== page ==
## calculusxy one year ago If the function f is defined by f(x) = x^2 + bx + c, where b and c are positive constants, which could be the graph of f?

1. calculusxy

that seems like quadratic function, if i am not wrong. @Vocaloid

2. calculusxy

so it would be a parabola.

3. Vocaloid

yes

4. calculusxy

|dw:1443919129693:dw|

5. calculusxy

it's not the best graph, but would that be correct?

6. Vocaloid

I think so, as long as the graph doesn't pass through the origin if c is positive, then the y-intercept should be something bigger than 0

7. calculusxy

but it does pass through the origin

8. Vocaloid

hmmm then the answer is probably some other graph

9. Vocaloid

is there list of choices?

10. calculusxy

yes

11. SolomonZelman

$$\large\color{black}{ \displaystyle f(x)=x^2+bx+c }$$ $$\large\color{black}{ \displaystyle f(x)=\left(x^2+bx\right)+c }$$ $$\large\color{black}{ \displaystyle f(x)=\left(x^2+bx+\frac{b^2}{4}\right)-\frac{b^2}{4}+c }$$ $$\large\color{black}{ \displaystyle f(x)=\left(x+\frac{b}{2}\right)^2+\left(c-\frac{b^2}{4}\right) }$$ So, we see a shift to the left by b/2 units, and a shift vertically (whether up or down depends on whether b²/4 is greater smaller or equal to c)

12. calculusxy

13. SolomonZelman

If, c>b$$^2$$/4 then the shift is up. If, c<b$$^2$$/4 then the shift is down. If, c=b$$^2$$/4 then no vertical shift.

14. calculusxy

@SolomonZelman Sorry but i didn't quite understand what you were saying. i am in the beginning of 8th grade ...

15. SolomonZelman

I just completed the square, that is all. And now you have two possible answers for your problems (again depending on which is greater c or b$$^2$$/4).

16. SolomonZelman

Maybe a brief guide with rules of a shift of a function will help? $$\large\color{ teal }{\large {\bbox[5pt, lightcyan ,border:2px solid white ]{ \large\text{ }\\ \begin{array}{|c|c|c|c|} \hline \texttt{Shifts} ~~~\tt from~~~ {f(x)~~~\tt to~~~g(x)}&~\tt{c~~~units~~~~} \\ \hline \\f(x)= x^2 ~~~~~\rm{\Rightarrow}~~~~ g(x)= (x \normalsize\color{red}{ -~\rm{c} })^2 &~\rm{to~~the~~right~} \\ \text{ } \\ f(x)= x^2 ~~~~~\rm{\Rightarrow}~~~~ g(x)= (x \normalsize\color{red}{ +~\rm{c} })^2&~\rm{to~~the~~left ~} \\ \text{ } \\ f(x)= x^2 ~~~~~\rm{\Rightarrow}~~~~ g(x)= x^2 \normalsize\color{red}{ +~\rm{c} } &~\rm{up~} \\ \text{ } \\ f(x)= x^2 ~~~~~\rm{\Rightarrow}~~~~ g(x)= x^2 \normalsize\color{red}{ -~\rm{c} } &~\rm{down~} \\ \\ \hline \end{array} }}}$$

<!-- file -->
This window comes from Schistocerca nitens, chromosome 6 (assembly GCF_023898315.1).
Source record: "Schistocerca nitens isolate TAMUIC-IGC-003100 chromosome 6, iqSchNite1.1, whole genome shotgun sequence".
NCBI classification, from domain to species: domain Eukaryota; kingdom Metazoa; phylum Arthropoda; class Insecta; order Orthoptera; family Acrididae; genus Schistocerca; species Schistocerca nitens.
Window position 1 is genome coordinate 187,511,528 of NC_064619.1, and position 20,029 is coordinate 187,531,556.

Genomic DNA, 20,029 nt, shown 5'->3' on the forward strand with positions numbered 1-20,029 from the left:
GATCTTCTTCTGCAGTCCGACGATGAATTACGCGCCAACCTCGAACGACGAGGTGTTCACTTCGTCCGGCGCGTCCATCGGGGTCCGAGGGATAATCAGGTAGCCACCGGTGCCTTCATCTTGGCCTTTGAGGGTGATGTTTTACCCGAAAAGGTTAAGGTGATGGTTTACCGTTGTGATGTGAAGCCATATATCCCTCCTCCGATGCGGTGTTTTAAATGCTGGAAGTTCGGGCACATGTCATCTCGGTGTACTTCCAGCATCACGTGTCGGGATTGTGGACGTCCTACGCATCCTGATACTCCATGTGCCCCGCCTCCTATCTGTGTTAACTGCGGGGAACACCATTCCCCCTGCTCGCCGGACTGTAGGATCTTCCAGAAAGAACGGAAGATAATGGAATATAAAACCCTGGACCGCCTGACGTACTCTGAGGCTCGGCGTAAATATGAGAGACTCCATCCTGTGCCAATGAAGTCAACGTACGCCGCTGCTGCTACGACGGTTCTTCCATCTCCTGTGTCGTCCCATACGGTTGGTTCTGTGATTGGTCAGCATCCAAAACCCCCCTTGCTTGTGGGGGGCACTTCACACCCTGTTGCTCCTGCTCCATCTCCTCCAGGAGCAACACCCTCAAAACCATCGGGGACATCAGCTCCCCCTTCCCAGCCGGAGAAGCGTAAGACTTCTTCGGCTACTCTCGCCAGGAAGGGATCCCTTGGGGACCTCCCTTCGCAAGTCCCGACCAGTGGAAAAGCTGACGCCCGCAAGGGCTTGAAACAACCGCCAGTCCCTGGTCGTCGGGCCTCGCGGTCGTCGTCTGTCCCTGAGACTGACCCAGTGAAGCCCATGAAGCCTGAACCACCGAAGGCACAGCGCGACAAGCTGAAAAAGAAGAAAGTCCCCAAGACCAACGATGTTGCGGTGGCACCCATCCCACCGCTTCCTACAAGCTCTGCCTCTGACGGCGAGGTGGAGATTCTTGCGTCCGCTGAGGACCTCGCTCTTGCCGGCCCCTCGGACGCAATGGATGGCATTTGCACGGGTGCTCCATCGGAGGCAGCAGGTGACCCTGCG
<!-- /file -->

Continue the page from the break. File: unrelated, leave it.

17. SolomonZelman

This is a rule where c denotes a positive number. (Any real number greater than 0)

18. calculusxy

i truly mean it. i don't understand anything that u just said

19. SolomonZelman

sorry

20. SolomonZelman

I didn't know you are unfamiliar with completing the square, or perhaps my presenation of it was poor. I apologize again-:( Good luck tho (but, a side note there are 2 possible answers to your problem)

21. Vocaloid

well, let's review what we know so far

22. Vocaloid

f(x) = x^2 + bx + c, b and c are positive constants, correct? since the coefficient on x^2 is positive (1), we know that the parabola must face upwards, with me so far?

23. calculusxy

yes

24. Vocaloid

ok, now let's try plugging in x = 0 to find the y-intercept of the graph f(x) = x^2 + bx + c f(x) = 0^2 + b(0) + c = c so the y-intercept is (0,c), and since c is positive, the y-intercept should be positive

25. Vocaloid

so, out of the 5 answer choices, only one is an upwards parabola with a positive y-intercept, which one is it?

26. calculusxy

would it be e?

27. Vocaloid

yup! that's it

28. calculusxy

thanks!